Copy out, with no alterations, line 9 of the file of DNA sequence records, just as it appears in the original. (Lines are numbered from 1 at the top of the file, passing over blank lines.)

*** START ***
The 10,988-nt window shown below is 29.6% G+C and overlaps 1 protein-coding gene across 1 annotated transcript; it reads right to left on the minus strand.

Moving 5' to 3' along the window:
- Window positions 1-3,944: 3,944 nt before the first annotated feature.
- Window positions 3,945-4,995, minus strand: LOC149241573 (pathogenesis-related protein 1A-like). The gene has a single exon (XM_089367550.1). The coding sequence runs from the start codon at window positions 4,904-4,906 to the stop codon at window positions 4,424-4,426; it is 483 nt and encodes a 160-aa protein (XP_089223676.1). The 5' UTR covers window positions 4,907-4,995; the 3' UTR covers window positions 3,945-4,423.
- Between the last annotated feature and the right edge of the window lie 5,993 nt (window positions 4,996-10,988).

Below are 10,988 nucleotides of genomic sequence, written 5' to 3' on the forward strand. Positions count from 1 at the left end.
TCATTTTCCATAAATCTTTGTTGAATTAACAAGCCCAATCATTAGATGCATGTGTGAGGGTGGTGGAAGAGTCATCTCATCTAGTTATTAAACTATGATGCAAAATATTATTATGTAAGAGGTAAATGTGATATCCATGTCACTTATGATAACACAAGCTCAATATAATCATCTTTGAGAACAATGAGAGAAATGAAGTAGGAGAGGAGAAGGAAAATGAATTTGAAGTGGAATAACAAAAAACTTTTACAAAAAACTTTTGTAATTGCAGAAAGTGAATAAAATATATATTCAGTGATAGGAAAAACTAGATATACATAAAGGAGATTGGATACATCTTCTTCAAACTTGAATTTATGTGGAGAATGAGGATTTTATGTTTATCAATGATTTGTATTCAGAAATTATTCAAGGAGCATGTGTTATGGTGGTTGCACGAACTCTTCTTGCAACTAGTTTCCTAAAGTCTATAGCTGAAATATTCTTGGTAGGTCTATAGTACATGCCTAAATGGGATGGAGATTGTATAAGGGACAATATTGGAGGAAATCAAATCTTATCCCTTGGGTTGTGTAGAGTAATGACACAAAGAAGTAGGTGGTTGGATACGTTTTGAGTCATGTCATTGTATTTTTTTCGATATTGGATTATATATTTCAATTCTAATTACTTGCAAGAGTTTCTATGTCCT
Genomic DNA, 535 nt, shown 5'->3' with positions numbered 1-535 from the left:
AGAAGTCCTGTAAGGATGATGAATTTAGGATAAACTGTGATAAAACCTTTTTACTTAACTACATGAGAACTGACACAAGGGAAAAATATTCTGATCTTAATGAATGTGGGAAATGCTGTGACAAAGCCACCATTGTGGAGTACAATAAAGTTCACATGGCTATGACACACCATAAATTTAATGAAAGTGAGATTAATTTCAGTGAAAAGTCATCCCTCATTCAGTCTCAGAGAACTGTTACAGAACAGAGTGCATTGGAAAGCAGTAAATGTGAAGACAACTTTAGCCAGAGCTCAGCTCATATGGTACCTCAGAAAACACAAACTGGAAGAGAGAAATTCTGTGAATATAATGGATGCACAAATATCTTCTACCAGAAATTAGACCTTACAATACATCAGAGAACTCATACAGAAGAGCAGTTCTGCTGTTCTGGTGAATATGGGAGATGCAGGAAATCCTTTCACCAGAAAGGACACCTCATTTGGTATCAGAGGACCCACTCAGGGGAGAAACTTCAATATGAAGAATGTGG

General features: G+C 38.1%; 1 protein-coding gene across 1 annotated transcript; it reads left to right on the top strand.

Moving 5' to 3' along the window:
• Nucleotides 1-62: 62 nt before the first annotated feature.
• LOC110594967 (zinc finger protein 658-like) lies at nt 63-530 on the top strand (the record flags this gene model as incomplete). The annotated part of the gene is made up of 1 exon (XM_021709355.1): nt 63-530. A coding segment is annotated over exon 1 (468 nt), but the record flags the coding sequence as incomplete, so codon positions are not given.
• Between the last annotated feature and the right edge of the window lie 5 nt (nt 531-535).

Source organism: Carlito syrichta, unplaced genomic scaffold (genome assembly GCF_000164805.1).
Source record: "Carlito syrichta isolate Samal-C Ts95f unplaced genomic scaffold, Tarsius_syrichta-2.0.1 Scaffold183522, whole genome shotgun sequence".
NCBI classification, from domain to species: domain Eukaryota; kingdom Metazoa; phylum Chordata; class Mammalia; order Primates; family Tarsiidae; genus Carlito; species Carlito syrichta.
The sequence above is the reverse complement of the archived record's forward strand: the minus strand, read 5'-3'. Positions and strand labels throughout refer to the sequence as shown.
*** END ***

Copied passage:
AGAAGTCCTGTAAGGATGATGAATTTAGGATAAACTGTGATAAAACCTTTTTACTTAACTACATGAGAACTGACACAAGGGAAAAATATTCTGATCTTAATGAATGTGGGAAATGCTGTGACAAAGCCACCATTGTGGAGTACAATAAAGTTCACATGGCTATGACACACCATAAATTTAATGAAAGTGAGATTAATTTCAGTGAAAAGTCATCCCTCATTCAGTCTCAGAGAACTGTTACAGAACAGAGTGCATTGGAAAGCAGTAAATGTGAAGACAACTTTAGCCAGAGCTCAGCTCATATGGTACCTCAGAAAACACAAACTGGAAGAGAGAAATTCTGTGAATATAATGGATGCACAAATATCTTCTACCAGAAATTAGACCTTACAATACATCAGAGAACTCATACAGAAGAGCAGTTCTGCTGTTCTGGTGAATATGGGAGATGCAGGAAATCCTTTCACCAGAAAGGACACCTCATTTGGTATCAGAGGACCCACTCAGGGGAGAAACTTCAATATGAAGAATGTGG